• In the Combined Agenda 2063 scenario, carbon emissions increase from 21 million tons in 2019 to 140 million tons by 2043. The scenario sees a significant increase in Central Africa’s GDP per capita in 2043, which could reach US$7 481, US$2 943 higher than on the Current Path. Central Africa will be brought closer to eliminating extreme poverty by 2043, when 10.6% of the population, or 34.5 million people, is expected to live below the US$1.90 poverty line. Jump to Combined Agenda 2063 scenario

All charts for Central Africa

Chart 1: Political map of Central Africa
Chart
Central Africa: Current Path forecast

Central Africa: Current Path forecast

This page provides an overview of the key characteristics of Central Africa along its likely (or Current Path) development trajectory. The Current Path forecast from the International Futures forecasting (IFs) platform is a dynamic scenario that imitates the continuation of current policies and environmental conditions. The Current Path is therefore in congruence with historical patterns and produces a series of dynamic forecasts endogenised in relationships across crucial global systems. We use 2019 as a standard reference year and the forecasts generally extend to 2043 to coincide with the end of the third ten-year implementation plan of the African Union’s Agenda 2063 long-term development vision.

Central Africa is the central subregion of the African continent. According to the African Futures classification, nine territories make up Central Africa: Angola, Cameroon, Central African Republic (CAR), Chad, the Republic of the Congo, Democratic Republic of the Congo (DR Congo), Equatorial Guinea, Gabon, and São Tomé and Príncipe, a small island state. All countries are members of the Economic Community of Central African States (ECCAS) which has 11 members in total, the others being Rwanda and Burundi. Cameroon, CAR, Chad, the DR Congo, Equatorial Guinea and Gabon are also members of the Economic and Monetary Community of Central Africa (CEMAC) and share a common currency, the Central African CFA Franc.

Central Africa’s economy mostly relies on farming, herding and fishing. Crop production based on rain is feasible only in the southern belt. Flood recession agriculture is a common practice around Lake Chad and in the riverine wetlands. Lake Chad is a freshwater lake located in the Sahelian zone of Central Africa. Lake Chad borders Chad, Nigeria, Niger and Cameroon. The Chad Basin also spreads over Algeria and Libya in North Africa and CAR.[1JA Gritzner, Lake Chad, Britannica.]

In 2019, Central Africa had a population of about 175 million people. It is the region with the smallest population on the continent. Within Central Africa, the DR Congo has the largest population by far at 87 million in 2019. The DR Congo is followed by Angola and Cameroon with populations of 32 million and 26 million people, respectively.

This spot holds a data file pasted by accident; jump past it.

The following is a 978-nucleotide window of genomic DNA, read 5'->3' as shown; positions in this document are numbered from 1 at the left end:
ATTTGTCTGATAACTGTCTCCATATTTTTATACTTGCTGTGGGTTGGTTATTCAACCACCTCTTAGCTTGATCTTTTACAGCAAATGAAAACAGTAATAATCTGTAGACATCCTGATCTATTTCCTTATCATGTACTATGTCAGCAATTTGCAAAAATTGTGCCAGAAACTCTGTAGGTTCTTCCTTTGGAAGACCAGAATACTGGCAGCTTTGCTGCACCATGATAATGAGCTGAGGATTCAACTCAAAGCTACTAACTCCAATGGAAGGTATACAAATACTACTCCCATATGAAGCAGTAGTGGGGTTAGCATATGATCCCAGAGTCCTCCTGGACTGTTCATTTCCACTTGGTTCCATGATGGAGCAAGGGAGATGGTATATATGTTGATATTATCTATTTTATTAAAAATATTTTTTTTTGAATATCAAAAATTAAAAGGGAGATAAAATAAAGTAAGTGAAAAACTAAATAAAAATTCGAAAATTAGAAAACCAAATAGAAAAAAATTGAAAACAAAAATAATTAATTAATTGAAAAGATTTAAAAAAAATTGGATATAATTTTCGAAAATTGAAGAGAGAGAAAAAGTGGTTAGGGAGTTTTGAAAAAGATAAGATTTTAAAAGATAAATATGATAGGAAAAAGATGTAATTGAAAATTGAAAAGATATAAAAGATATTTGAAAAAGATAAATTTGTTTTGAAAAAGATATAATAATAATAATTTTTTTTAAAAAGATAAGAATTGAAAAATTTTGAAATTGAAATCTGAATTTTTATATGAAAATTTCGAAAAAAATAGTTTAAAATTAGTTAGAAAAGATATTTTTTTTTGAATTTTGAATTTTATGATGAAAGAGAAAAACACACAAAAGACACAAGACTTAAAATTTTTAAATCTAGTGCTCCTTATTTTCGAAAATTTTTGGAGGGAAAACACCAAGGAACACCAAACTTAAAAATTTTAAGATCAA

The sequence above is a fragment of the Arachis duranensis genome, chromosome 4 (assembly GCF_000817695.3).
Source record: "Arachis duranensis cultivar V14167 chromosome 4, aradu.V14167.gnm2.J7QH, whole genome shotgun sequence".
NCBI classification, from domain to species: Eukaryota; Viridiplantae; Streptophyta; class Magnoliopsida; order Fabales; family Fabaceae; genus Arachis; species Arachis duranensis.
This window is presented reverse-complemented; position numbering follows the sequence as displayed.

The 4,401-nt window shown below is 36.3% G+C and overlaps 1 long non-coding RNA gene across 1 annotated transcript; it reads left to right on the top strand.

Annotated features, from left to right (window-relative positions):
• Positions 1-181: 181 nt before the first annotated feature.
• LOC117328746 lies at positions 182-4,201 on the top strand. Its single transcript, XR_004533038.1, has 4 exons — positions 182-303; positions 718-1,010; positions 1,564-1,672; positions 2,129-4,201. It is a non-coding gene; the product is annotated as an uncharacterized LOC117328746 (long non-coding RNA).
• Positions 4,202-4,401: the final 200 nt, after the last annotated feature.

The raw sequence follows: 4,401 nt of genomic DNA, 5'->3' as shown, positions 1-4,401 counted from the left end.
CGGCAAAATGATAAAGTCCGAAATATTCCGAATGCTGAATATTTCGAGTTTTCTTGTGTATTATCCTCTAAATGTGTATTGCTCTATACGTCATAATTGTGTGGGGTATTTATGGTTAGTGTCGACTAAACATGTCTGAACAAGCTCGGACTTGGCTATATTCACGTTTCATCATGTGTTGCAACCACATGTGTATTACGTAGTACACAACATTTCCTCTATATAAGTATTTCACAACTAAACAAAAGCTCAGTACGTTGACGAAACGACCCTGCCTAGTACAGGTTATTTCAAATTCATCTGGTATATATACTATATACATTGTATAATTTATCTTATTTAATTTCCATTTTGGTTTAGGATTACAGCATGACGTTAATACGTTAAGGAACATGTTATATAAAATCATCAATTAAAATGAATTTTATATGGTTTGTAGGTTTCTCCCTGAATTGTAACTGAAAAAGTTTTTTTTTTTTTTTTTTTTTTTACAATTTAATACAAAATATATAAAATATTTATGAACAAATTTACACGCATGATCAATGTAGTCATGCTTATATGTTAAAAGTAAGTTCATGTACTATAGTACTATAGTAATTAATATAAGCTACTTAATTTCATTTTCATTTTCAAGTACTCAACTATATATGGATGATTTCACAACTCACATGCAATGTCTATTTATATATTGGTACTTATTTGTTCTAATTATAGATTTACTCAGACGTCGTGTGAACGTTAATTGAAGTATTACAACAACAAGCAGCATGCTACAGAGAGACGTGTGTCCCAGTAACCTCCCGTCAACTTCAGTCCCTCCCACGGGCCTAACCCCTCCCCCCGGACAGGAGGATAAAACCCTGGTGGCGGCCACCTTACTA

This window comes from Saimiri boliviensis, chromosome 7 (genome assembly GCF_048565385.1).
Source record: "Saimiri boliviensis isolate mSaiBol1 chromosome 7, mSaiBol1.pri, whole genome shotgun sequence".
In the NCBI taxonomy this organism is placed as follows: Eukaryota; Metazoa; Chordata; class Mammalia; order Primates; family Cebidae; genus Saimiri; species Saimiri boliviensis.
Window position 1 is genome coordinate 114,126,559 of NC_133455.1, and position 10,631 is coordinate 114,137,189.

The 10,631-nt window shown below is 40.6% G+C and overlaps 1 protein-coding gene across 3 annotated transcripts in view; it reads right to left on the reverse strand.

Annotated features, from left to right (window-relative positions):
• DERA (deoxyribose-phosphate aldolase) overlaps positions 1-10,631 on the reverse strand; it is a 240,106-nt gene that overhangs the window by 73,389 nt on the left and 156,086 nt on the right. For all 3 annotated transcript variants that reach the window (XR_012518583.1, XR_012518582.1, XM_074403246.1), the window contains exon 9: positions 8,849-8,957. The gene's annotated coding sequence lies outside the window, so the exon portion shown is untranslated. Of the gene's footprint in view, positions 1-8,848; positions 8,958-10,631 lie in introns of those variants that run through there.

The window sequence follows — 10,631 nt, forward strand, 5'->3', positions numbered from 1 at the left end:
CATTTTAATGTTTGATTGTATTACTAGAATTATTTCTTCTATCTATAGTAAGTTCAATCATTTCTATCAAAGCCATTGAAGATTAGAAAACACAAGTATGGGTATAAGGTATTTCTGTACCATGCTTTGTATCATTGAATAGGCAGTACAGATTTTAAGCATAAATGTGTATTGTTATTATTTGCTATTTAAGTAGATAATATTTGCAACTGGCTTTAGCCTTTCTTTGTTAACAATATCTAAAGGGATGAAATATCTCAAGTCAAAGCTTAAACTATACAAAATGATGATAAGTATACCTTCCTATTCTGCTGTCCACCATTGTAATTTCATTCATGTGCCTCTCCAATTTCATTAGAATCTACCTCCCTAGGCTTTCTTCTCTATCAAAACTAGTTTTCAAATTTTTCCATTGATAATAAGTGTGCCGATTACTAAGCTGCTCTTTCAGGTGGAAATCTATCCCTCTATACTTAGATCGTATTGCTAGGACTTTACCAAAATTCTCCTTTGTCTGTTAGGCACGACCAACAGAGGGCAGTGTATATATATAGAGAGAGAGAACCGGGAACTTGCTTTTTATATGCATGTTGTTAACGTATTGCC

Oil is also a major export of the countries of northern and eastern Central Africa, notably making up a large proportion of the GDPs of Chad and South Sudan.

Chart 1: Political map of Central Africa
Chart
Demographics: Current Path

Demographics: Current Path

Central Africa has a young and fast-growing population. Coming from a baseline of about 70.9 million people in 1990, by 2019 its population had increased by 147% to 175 million people. Over the coming two decades, Central Africa’s population is expected to more than double and reach 360.7 million people. Population growth in Central Africa is driven by natural population growth — in other words, births outstripping deaths.

Central Africa’s population is the youngest on the continent. In 2019, 45% of the region’s population was younger than 15 years. Central Africa’s median age is 17.2, followed by West Africa’s at 18.3 and East Africa’s at 18.6 years. Southern Africa and North Africa have median ages of 21.6 and 26.7 years, respectively.

Within Central Africa, Chad, Angola and the DR Congo have the youngest population with median ages below 17 years. Gabon and Equatorial Guinea, on the other end of the spectrum, have median ages of 22.4 and 22.2, respectively.

On the Current Path, Central Africa’s demographic structure is expected to change very slowly. By 2043, only 38% of the population is forecast to be under 15 years old, down by 7 percentage points. In 2019, average total fertility in Central Africa stood at 5.5 births per woman. By 2043, it is expected to drop to 3.8 births per woman. As a consequence, the median age is projected to increase to 20.5 years — still the lowest on the continent.

In 2019, average life expectancy in Central Africa was 62.1 years. By 2043, the average Central African is expected to add more than 6.5 years and live for 68.9 years. Women will have a life expectancy of 70.7 years on average. Within Central Africa, the picture is again very heterogeneous. At 71.2 years, São Tomé and Príncipe has the highest life expectancy in the region, followed by Gabon at 66.9 years. The Central African Republic (CAR) and Chad’s average life expectancy, on the other extreme, are 51.2 and 59.4, respectively.